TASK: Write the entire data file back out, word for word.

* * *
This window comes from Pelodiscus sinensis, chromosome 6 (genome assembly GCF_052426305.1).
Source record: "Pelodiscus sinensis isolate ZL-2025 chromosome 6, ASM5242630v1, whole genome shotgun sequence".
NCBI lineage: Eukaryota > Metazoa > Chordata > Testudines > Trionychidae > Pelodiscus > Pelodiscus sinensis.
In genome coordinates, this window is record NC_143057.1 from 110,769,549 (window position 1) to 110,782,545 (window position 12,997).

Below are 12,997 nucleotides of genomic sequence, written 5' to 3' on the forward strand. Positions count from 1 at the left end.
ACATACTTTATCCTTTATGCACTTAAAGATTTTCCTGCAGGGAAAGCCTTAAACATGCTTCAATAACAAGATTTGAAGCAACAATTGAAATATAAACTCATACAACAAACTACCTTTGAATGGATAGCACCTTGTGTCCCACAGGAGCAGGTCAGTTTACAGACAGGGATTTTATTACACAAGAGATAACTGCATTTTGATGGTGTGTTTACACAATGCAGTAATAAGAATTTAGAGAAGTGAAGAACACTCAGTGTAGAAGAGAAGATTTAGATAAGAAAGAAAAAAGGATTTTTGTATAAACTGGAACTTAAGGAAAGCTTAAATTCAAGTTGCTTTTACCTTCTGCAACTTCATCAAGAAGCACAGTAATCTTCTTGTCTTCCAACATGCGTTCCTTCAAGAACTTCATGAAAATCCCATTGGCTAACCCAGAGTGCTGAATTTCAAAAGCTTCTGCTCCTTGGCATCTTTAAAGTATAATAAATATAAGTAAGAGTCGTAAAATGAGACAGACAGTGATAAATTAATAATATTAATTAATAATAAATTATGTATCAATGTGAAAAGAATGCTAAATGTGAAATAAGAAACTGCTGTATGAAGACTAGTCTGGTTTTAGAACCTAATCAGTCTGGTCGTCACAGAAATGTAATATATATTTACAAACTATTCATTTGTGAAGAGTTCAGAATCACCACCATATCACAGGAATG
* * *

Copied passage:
This window comes from Pelodiscus sinensis, chromosome 6 (genome assembly GCF_052426305.1).
Source record: "Pelodiscus sinensis isolate ZL-2025 chromosome 6, ASM5242630v1, whole genome shotgun sequence".
NCBI lineage: Eukaryota > Metazoa > Chordata > Testudines > Trionychidae > Pelodiscus > Pelodiscus sinensis.
In genome coordinates, this window is record NC_143057.1 from 110,769,549 (window position 1) to 110,782,545 (window position 12,997).

Below are 12,997 nucleotides of genomic sequence, written 5' to 3' on the forward strand. Positions count from 1 at the left end.
ACATACTTTATCCTTTATGCACTTAAAGATTTTCCTGCAGGGAAAGCCTTAAACATGCTTCAATAACAAGATTTGAAGCAACAATTGAAATATAAACTCATACAACAAACTACCTTTGAATGGATAGCACCTTGTGTCCCACAGGAGCAGGTCAGTTTACAGACAGGGATTTTATTACACAAGAGATAACTGCATTTTGATGGTGTGTTTACACAATGCAGTAATAAGAATTTAGAGAAGTGAAGAACACTCAGTGTAGAAGAGAAGATTTAGATAAGAAAGAAAAAAGGATTTTTGTATAAACTGGAACTTAAGGAAAGCTTAAATTCAAGTTGCTTTTACCTTCTGCAACTTCATCAAGAAGCACAGTAATCTTCTTGTCTTCCAACATGCGTTCCTTCAAGAACTTCATGAAAATCCCATTGGCTAACCCAGAGTGCTGAATTTCAAAAGCTTCTGCTCCTTGGCATCTTTAAAGTATAATAAATATAAGTAAGAGTCGTAAAATGAGACAGACAGTGATAAATTAATAATATTAATTAATAATAAATTATGTATCAATGTGAAAAGAATGCTAAATGTGAAATAAGAAACTGCTGTATGAAGACTAGTCTGGTTTTAGAACCTAATCAGTCTGGTCGTCACAGAAATGTAATATATATTTACAAACTATTCATTTGTGAAGAGTTCAGAATCACCACCATATCACAGGAATG